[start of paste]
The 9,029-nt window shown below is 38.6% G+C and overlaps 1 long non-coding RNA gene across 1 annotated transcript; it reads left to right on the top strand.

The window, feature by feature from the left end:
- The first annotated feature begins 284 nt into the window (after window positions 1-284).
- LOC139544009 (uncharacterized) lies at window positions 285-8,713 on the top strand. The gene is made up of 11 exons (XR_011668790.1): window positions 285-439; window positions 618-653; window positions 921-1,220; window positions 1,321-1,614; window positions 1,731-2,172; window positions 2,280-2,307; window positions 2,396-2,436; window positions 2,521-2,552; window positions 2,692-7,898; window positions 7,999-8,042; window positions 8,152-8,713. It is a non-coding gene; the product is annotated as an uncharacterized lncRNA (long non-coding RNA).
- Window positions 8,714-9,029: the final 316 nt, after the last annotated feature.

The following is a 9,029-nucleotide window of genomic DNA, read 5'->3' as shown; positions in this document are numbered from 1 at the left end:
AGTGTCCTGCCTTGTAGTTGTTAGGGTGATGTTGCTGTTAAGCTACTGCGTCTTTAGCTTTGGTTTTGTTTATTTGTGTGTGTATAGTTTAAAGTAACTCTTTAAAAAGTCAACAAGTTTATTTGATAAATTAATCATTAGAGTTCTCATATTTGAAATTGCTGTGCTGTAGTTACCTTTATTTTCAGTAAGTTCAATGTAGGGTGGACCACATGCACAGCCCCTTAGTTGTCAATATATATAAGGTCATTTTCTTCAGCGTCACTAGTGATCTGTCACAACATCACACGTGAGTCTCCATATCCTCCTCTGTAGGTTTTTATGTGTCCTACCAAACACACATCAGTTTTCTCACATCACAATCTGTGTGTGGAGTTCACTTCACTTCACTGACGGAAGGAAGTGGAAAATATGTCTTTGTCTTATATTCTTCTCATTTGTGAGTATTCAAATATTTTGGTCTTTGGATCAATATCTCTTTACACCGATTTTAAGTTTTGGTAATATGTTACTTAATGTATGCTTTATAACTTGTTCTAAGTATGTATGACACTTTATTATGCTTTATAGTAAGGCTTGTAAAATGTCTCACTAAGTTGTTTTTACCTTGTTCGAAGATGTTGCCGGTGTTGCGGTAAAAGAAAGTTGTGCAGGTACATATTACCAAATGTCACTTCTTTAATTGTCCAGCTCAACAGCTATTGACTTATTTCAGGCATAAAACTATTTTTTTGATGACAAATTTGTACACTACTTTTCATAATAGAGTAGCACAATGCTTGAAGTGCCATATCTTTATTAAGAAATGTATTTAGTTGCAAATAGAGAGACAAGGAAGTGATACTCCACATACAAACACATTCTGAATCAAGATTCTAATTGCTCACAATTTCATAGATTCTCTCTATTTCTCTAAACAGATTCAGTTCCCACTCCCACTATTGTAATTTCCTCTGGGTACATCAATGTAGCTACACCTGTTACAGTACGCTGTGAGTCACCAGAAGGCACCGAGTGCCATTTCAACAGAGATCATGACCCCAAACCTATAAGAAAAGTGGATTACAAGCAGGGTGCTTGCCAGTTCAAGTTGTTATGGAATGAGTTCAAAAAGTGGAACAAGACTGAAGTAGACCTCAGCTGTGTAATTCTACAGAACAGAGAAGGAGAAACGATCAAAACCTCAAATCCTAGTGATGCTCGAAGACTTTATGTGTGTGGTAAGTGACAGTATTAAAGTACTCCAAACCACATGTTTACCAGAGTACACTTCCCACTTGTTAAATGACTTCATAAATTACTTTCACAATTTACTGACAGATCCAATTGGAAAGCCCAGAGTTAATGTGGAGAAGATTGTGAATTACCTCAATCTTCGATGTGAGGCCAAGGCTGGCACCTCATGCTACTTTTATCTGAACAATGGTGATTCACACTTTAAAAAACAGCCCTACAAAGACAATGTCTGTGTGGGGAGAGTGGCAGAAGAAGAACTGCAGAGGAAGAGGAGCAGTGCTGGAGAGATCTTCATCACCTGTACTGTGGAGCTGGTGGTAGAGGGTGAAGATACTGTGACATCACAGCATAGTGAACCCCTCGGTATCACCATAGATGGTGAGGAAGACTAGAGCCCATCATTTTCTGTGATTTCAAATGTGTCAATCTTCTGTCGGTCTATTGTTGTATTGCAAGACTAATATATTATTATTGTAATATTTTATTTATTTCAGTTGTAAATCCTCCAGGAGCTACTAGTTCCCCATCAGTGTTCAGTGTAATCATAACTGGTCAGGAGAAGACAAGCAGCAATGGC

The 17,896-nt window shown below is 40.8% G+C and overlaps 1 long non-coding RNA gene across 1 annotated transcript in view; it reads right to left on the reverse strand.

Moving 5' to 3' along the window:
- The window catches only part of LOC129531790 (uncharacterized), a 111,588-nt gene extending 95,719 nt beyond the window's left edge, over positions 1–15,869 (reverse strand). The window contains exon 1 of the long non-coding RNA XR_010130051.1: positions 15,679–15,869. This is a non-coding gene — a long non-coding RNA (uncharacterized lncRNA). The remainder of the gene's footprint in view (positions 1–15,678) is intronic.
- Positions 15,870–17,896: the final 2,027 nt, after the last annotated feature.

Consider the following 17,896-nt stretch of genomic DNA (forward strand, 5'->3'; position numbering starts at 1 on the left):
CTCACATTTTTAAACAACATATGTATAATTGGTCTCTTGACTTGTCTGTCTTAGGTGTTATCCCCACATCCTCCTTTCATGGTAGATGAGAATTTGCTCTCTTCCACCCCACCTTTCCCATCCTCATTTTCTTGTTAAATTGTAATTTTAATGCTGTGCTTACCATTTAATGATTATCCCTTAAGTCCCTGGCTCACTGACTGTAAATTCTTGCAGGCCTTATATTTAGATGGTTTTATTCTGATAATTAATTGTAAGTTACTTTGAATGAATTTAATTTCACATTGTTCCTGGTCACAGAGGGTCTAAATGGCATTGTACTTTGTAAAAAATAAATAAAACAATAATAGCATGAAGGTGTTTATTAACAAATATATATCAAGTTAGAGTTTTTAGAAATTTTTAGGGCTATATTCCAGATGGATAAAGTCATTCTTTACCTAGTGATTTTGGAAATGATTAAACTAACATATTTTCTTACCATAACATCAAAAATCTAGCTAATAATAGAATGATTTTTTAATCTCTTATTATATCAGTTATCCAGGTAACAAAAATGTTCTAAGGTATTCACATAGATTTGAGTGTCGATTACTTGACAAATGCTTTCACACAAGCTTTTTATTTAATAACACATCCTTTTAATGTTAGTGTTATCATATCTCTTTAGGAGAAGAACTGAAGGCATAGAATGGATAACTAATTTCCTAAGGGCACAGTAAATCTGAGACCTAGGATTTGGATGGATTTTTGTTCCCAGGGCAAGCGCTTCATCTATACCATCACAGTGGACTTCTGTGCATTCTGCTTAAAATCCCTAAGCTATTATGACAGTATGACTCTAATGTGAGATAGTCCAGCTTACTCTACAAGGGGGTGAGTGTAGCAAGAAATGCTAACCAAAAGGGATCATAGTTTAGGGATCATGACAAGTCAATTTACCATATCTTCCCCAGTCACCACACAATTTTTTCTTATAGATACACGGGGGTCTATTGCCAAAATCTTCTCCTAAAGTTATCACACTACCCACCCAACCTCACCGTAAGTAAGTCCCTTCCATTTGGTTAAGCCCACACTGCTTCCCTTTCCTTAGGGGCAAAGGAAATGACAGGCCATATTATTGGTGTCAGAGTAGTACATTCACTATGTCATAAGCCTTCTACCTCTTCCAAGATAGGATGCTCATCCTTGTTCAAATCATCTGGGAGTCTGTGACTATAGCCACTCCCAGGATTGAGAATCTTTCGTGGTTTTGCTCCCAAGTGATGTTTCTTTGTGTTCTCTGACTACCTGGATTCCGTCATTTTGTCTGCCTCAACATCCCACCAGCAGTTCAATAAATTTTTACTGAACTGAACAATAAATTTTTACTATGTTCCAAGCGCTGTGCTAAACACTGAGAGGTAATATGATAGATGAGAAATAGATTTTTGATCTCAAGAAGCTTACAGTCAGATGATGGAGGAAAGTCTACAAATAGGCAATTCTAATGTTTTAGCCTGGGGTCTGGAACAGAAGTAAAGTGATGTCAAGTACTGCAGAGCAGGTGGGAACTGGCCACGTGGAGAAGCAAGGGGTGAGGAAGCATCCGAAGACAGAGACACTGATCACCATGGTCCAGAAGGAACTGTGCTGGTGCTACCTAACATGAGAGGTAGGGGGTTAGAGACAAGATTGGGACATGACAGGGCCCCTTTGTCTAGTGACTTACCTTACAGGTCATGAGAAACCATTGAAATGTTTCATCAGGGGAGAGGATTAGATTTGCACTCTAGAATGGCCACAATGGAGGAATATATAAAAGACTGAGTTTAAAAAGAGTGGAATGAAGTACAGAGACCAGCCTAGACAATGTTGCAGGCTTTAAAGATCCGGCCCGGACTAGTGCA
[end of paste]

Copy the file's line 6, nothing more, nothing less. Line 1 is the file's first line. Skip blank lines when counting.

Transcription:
The following is a 9,029-nucleotide window of genomic DNA, read 5'->3' as shown; positions in this document are numbered from 1 at the left end: